Fire-damaged area faces long recovery

Proximity of cabins encouraged the blaze to spread
Mar. 21, 2013 @ 12:26 PM

A day after rain mostly doused a fast moving wildfire that claimed dozens of cabins, Pigeon Forge Fire Chief Tony Watson reflected on how to keep people safe in the near future and long-term.

The near future involves people returning to pick up their belongings or to learn the fates of their homes. With small fires rekindling, debris including nails littering the roads and some structures ready to collapse or slide down steep mountainsides, it will be a long time before some parts of Black Bear Ridge Resort are safe again. Sheriff’s deputies were stationed at the two roads leading into the resort from Lost Branch Road, turning most people away from the more heavily damaged areas.

“The recovery is going to take a while,” he said. “It’s not going to be quick.”

The long term involves encouraging resort builders to follow Firewise guidelines that Watson believes could help prevent some of the damage seen in the recent blaze, which started Sunday. According to updated numbers released Tuesday, officials now believe the fire destroyed or damaged 81 structures and covered 161 acres.

Riding along with Watson through the burnt out shells of so many cabins made it clear why both issues are a concern. The fire started in the Waldens Creek Volunteer Fire Department’s jurisdiction, and only small pockets encroached on Pigeon Forge city limits, but thanks to a mutual aid agreement Watson was among the first on the scene.

Along with nails and larger debris strewn along the roads, he spotted flames coming from inside one partially burned cabin. The chief paused for a moment to call firefighters monitoring another location to come put water on the new fire. Then he went back to pointing out some issues he hopes the property owners and other developers will look to improve upon in the future.

He suggests homeowners put up fences and control who comes out once law enforcement and firefighters leave. “Limiting access to all this is very, very, very important,” he said.

Watson pointed to another house. “Look at that. That’s burned right through and looks like it’s getting ready to fall down.”

When it comes to pointers on how to make mountaintop homes and rentals safer from wildfires, Watson recommended developers and homeowners look at a website, firewise.org. He praised the county for enacting regulations in recent years that address some of the issues firefighters faced.

Some of the cabins were separated by a small driveway that appeared to serve more than one. The development was built a few years ago, shortly before the county enacted planning measures that call for 50-foot setbacks between properties. Watson said those will make a difference for future developments. In this case, heavy winds easily whipped the fire from structure to structure because of their proximity. Ambient heat from the structures also helped the fire move.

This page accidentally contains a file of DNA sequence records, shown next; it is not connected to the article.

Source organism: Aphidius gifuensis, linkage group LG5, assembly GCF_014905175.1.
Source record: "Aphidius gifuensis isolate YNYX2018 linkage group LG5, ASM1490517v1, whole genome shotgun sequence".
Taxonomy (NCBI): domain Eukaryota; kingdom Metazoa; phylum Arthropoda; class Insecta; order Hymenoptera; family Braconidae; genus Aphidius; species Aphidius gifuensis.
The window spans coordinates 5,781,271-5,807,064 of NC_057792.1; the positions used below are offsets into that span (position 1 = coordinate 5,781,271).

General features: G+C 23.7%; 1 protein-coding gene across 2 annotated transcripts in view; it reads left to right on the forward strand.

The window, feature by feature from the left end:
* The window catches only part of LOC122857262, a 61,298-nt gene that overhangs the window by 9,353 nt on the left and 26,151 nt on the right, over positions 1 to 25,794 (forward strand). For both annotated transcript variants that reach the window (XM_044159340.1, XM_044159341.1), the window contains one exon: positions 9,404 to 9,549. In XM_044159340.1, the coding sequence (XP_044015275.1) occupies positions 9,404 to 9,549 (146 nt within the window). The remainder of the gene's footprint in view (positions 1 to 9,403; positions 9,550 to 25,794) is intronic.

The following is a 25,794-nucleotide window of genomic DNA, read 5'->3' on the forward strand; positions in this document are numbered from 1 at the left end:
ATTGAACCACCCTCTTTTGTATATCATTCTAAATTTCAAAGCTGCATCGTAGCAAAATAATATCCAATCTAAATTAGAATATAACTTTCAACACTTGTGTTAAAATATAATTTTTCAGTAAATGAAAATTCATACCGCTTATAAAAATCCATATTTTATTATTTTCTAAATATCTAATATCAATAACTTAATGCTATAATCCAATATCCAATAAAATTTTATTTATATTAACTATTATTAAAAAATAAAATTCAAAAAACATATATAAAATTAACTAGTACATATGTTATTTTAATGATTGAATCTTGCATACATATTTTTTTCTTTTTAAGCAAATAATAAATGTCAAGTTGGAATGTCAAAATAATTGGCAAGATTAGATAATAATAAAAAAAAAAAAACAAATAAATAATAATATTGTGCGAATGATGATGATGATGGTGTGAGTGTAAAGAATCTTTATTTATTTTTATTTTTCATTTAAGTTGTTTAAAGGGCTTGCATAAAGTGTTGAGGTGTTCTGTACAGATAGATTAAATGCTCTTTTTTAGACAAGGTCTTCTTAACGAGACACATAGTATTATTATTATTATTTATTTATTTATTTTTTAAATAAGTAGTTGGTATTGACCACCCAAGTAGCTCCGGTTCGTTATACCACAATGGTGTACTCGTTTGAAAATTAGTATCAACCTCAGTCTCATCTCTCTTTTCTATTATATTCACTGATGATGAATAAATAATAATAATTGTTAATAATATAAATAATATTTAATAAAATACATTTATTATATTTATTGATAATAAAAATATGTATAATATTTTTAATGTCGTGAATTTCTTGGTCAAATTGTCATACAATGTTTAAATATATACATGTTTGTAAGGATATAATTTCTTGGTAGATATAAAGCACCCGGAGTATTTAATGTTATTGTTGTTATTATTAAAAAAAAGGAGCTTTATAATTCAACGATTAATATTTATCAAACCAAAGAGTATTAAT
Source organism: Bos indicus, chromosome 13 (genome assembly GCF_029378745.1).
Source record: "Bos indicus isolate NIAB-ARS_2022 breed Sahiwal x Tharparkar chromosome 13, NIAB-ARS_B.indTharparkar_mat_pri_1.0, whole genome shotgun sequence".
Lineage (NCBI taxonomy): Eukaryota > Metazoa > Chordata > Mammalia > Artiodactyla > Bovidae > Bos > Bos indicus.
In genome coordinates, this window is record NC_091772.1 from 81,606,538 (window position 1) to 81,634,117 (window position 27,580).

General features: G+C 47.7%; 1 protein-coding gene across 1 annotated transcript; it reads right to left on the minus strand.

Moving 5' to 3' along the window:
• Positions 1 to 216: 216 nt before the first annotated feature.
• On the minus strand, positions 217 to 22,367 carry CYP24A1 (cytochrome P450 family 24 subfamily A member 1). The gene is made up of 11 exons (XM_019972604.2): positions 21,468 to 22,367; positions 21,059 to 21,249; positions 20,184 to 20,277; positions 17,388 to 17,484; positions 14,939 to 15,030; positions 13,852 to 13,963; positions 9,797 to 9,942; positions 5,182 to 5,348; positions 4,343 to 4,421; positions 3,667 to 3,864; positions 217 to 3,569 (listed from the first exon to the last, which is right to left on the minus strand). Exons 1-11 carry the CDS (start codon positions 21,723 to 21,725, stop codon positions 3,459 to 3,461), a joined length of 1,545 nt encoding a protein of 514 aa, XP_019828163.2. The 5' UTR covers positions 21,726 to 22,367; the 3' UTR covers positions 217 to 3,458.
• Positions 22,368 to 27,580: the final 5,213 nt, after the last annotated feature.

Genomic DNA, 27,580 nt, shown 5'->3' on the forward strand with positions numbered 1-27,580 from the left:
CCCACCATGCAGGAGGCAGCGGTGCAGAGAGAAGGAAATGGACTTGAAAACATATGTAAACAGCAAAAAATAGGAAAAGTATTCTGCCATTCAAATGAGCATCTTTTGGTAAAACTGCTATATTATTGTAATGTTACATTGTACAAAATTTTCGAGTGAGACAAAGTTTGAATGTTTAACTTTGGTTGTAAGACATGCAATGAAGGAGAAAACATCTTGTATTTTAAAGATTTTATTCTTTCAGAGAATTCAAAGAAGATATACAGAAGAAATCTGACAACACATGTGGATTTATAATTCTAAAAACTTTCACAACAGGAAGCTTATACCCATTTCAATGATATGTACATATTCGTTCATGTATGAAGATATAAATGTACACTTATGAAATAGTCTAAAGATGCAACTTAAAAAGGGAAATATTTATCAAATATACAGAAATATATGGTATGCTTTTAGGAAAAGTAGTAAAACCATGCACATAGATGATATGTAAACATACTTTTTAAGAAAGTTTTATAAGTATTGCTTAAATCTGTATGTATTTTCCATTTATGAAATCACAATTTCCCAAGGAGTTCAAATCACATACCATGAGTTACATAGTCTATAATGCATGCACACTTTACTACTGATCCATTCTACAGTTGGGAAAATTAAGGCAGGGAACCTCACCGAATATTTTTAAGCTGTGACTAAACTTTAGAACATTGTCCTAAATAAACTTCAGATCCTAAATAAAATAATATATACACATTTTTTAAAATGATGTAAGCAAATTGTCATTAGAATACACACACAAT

“What you’re really talking about here is lot-line issues," Watson said. "When this one was built there was not the regulation of lot distances there is now."

Some of the affected houses were separated by only 20 feet. "If the current measures were followed, this wouldn’t be as bad," Watson said.

He commended the developers for the effort they put into the water system, which featured a number of fire hydrants firefighters were able to use.

The development has 139 cabins, and having the water available helped firefighters save some cabins, Watson said.

Additionally, county regulations can help make it easier to get fire engines up to the areas affected by fires. Less-steep roads help; county regulations call for an incline of 12 to 15 percent.

Watson hopes resort builders will consider the vegetation they use to decorate the areas between the houses.

“That pine tree’s awesome,” he said, pointing to one that was still standing in a clear area. “It looks great, but it goes up like a torch.”

He recommended looking at the Firewise site for advise on vegetation that might not catch fire as easily.

Watson also encouraged developers to consider whether they’re leaving firefighters much opportunity to fight fires on some inclines. The backs of many cabins edged over steep embankment, and although that makes for spectacular views, it left no opportunity for firefighters to get equipment around to extinguish flames or to keep them from spreading.

Those conditions weren’t the only reason there was so much damage, but they did make it harder for the scores of firefighters responding to the blaze to get it under control and stop it from consuming so many cabins. While most weren’t permanent homes, they were valuable property, and Watson said he hopes developers will take the painful lessons to heart.

jfarrell@themountainpress.com